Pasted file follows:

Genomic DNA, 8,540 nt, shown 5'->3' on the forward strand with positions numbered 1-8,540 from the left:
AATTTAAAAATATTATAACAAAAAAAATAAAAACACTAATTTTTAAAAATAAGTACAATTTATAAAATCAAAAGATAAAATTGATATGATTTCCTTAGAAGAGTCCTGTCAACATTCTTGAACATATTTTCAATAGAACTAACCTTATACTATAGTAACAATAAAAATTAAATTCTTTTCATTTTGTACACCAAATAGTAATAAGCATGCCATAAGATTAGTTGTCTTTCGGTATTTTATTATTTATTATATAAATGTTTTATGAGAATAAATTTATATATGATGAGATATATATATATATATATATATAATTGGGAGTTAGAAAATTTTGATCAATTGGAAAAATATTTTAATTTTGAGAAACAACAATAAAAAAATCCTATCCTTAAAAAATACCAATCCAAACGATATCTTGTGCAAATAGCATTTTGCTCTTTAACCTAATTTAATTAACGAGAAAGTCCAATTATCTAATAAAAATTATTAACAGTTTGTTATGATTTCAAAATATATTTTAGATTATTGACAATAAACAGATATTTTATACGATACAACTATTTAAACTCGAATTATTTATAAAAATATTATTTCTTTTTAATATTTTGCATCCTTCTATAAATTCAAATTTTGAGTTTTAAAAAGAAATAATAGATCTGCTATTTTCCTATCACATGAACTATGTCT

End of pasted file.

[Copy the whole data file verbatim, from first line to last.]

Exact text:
Genomic DNA, 8,540 nt, shown 5'->3' on the forward strand with positions numbered 1-8,540 from the left:
AATTTAAAAATATTATAACAAAAAAAATAAAAACACTAATTTTTAAAAATAAGTACAATTTATAAAATCAAAAGATAAAATTGATATGATTTCCTTAGAAGAGTCCTGTCAACATTCTTGAACATATTTTCAATAGAACTAACCTTATACTATAGTAACAATAAAAATTAAATTCTTTTCATTTTGTACACCAAATAGTAATAAGCATGCCATAAGATTAGTTGTCTTTCGGTATTTTATTATTTATTATATAAATGTTTTATGAGAATAAATTTATATATGATGAGATATATATATATATATATATATAATTGGGAGTTAGAAAATTTTGATCAATTGGAAAAATATTTTAATTTTGAGAAACAACAATAAAAAAATCCTATCCTTAAAAAATACCAATCCAAACGATATCTTGTGCAAATAGCATTTTGCTCTTTAACCTAATTTAATTAACGAGAAAGTCCAATTATCTAATAAAAATTATTAACAGTTTGTTATGATTTCAAAATATATTTTAGATTATTGACAATAAACAGATATTTTATACGATACAACTATTTAAACTCGAATTATTTATAAAAATATTATTTCTTTTTAATATTTTGCATCCTTCTATAAATTCAAATTTTGAGTTTTAAAAAGAAATAATAGATCTGCTATTTTCCTATCACATGAACTATGTCT